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Chapter by Chapter

A mostly Young Adult book review blog run by a mother and daughter team.

Coda (Coda #1) by Emma Trevayne

Coda - Emma Trevayne

Coda by author Emma Trevayne is a novel that I was interested in reading after I saw the interesting cover. It was mysterious and I wondered what would happen in the plot. After reading the description I was still in the dark about the novel’s plot and jumped right into the story. Coda is an interesting read, definitely like nothing I’ve ever read before. I don’t read that much sci-fi and Coda is a novel that screams sci-fi all the way! Think of a Surrogates type world where music is a drug. You read that right: In Coda music is a drug.

Coda is set in a dystopian future where technology is absolutely supreme and music is used by the government a.k.a. the Corporation as a drug that controls its citizens. Eighteen-year-old main character Anthem is a rule breaker and plays music, real music, with his underground band. Sure that doesn’t sound threatening but real music is outlawed and illegal and if the Corporation finds out about Anthem’s band everything is sure to go straight to hell. Anthem is addicted to the Corporation’s tracks, constantly using them to escape from reality for a little while, he knows that it’s wrong but the high he gets from it is so right.

Apart from the tracks, Anthem’s been raising his younger siblings Alpha and Omega who barely got to meet their mother who died from ‘tracking’. Anthem would do anything to protect his siblings and he knows that if anything ever happens to him, they still have their father. For now. It’s only a matter of time before their father too dies. Helping Anthem is the girl he’s falling head over heels for, Haven. She’s tough, gritty and willing to stand her ground.

There’s something about Haven that Anthem doesn’t know, a secret that could make or break their relationship and just when everything is already heading down the drain the worst thing that could happen happens to Anthem.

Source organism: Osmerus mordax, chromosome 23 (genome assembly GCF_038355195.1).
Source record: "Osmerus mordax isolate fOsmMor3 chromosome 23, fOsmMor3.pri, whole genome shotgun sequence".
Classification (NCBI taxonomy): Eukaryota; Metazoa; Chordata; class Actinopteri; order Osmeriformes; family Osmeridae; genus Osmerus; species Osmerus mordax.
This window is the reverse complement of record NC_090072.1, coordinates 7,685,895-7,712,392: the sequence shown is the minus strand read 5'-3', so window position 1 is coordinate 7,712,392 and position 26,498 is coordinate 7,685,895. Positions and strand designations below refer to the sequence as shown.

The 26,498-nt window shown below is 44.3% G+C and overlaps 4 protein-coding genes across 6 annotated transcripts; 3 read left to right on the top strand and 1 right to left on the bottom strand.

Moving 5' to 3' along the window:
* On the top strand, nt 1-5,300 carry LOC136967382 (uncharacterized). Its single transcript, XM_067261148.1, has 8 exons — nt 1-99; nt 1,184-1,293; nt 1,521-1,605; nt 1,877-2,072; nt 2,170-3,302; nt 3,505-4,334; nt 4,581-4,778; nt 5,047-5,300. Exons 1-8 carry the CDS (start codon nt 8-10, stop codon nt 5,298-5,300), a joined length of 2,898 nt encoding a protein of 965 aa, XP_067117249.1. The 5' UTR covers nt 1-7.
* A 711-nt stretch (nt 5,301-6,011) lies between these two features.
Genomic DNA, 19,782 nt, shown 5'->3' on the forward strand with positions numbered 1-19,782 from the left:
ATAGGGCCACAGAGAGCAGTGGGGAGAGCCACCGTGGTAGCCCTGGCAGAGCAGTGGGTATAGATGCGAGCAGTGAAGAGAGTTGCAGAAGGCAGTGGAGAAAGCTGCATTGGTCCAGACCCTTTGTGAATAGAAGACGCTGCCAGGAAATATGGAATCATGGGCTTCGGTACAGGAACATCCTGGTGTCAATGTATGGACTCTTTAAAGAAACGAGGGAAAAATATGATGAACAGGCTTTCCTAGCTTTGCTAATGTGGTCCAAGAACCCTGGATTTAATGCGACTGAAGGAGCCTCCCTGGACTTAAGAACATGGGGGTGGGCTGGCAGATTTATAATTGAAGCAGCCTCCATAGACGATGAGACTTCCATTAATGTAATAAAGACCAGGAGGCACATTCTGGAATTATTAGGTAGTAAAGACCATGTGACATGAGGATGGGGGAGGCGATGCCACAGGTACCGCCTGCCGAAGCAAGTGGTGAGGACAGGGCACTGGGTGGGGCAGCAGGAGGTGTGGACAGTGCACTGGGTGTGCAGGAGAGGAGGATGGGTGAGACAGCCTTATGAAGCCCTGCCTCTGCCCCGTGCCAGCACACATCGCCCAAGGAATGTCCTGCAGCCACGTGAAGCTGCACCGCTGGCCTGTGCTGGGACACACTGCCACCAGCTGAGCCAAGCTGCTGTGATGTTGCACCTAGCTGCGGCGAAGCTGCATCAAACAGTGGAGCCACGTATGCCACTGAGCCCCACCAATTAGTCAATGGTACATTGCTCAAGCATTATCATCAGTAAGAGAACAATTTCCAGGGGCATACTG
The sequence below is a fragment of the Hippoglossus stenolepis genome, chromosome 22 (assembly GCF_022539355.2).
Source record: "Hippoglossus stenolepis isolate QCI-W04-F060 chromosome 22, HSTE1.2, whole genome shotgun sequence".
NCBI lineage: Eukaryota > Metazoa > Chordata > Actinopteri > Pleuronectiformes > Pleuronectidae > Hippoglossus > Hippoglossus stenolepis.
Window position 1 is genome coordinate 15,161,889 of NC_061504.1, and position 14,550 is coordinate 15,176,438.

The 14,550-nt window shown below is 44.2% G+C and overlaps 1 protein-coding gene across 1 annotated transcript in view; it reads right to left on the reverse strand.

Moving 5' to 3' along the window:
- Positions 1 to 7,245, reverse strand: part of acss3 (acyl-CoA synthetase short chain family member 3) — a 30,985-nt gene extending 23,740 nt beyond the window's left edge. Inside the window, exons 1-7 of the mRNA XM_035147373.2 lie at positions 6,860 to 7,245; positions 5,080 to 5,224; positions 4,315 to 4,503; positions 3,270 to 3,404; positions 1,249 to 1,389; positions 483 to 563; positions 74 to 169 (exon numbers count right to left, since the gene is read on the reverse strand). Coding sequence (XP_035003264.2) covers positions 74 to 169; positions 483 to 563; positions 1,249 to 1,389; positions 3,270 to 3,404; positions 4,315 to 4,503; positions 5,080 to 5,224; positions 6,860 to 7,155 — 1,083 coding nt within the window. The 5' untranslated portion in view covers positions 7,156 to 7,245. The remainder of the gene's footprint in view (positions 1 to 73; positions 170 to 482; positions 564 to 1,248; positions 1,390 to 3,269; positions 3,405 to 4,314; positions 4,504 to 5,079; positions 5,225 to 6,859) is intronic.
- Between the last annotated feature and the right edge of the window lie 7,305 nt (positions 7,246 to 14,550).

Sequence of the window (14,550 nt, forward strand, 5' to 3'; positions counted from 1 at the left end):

I really liked the world that Coda is set in. It’s like nothing I’ve seen before and it’s a world that had me thinking a lot about all of the sci-fi movies I’ve seen. The world of Coda is one that can get a bit confusing for some people, I for one know that I got confused a lot. Right from the start there are a lot of descriptions that describe the new culture that the people existing within the Corporation’s government have. The problem with this is that you’re told things that don’t get explained. Tons of times I’d be reading, nodding my head at something and suddenly pause and thing ‘why?’ only for my ‘why?’ to never be answered. So many things that could have been explained to better my experience with the story weren’t explained and I admit it took away from my time with Coda.

The characters in Coda are interesting. You’ve got Anthem’s underground band members, the people that want to rebel against the Corp., the Corp’s antagonists and Haven. As characters are introduced you get some backstory on their relationship with Anthem a long with a ton of descriptions that give you a clear idea of what they look like in your head. Some of these characters went above and beyond, I could really get in touch with them and all around liked them (*cough* Haven *cough*). Then you get to some characters who were really two-dimensional and I’ve gotta admit that I didn’t feel much for them. I was also a bit confused about the sexuality in this novel, is everybody bisexual or something? Is that a part of being with the Corp.?

Quality-wise, Coda is a really well-written read. Nearly every chapter in the novel has something interesting, romantic, plot-twisting or exciting happening. All of these things are presented in an awesome way that forces you to keep reading until the very end. Trevayne is an author that knows how to pull her readers into a story and keep them entertained.

I’d recommend Coda to fans of sci-fi, dystopia and readers who are looking to get pulled into a world unlike anything you’ve ever seen before.

Source: http://www.chapter-by-chapter.com/review-of-coda-coda-1-by-emma-trevayne